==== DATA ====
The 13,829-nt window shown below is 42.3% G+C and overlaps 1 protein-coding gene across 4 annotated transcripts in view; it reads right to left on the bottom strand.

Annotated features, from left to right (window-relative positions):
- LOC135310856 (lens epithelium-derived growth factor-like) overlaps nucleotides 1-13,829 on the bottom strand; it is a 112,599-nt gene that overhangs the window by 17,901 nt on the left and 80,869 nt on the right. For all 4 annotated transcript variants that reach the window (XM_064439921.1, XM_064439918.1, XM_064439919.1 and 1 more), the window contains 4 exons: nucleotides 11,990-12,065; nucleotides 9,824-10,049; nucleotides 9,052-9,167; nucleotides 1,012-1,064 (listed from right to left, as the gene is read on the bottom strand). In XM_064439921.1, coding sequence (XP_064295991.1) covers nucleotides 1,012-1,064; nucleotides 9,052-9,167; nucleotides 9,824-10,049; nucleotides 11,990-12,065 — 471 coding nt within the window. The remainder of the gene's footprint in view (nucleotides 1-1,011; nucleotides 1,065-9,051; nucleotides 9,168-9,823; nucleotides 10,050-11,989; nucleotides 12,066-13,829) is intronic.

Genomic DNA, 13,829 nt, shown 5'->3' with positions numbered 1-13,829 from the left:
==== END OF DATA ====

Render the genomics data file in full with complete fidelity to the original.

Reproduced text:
The 13,829-nt window shown below is 42.3% G+C and overlaps 1 protein-coding gene across 4 annotated transcripts in view; it reads right to left on the bottom strand.

Annotated features, from left to right (window-relative positions):
- LOC135310856 (lens epithelium-derived growth factor-like) overlaps nucleotides 1-13,829 on the bottom strand; it is a 112,599-nt gene that overhangs the window by 17,901 nt on the left and 80,869 nt on the right. For all 4 annotated transcript variants that reach the window (XM_064439921.1, XM_064439918.1, XM_064439919.1 and 1 more), the window contains 4 exons: nucleotides 11,990-12,065; nucleotides 9,824-10,049; nucleotides 9,052-9,167; nucleotides 1,012-1,064 (listed from right to left, as the gene is read on the bottom strand). In XM_064439921.1, coding sequence (XP_064295991.1) covers nucleotides 1,012-1,064; nucleotides 9,052-9,167; nucleotides 9,824-10,049; nucleotides 11,990-12,065 — 471 coding nt within the window. The remainder of the gene's footprint in view (nucleotides 1-1,011; nucleotides 1,065-9,051; nucleotides 9,168-9,823; nucleotides 10,050-11,989; nucleotides 12,066-13,829) is intronic.

Genomic DNA, 13,829 nt, shown 5'->3' with positions numbered 1-13,829 from the left: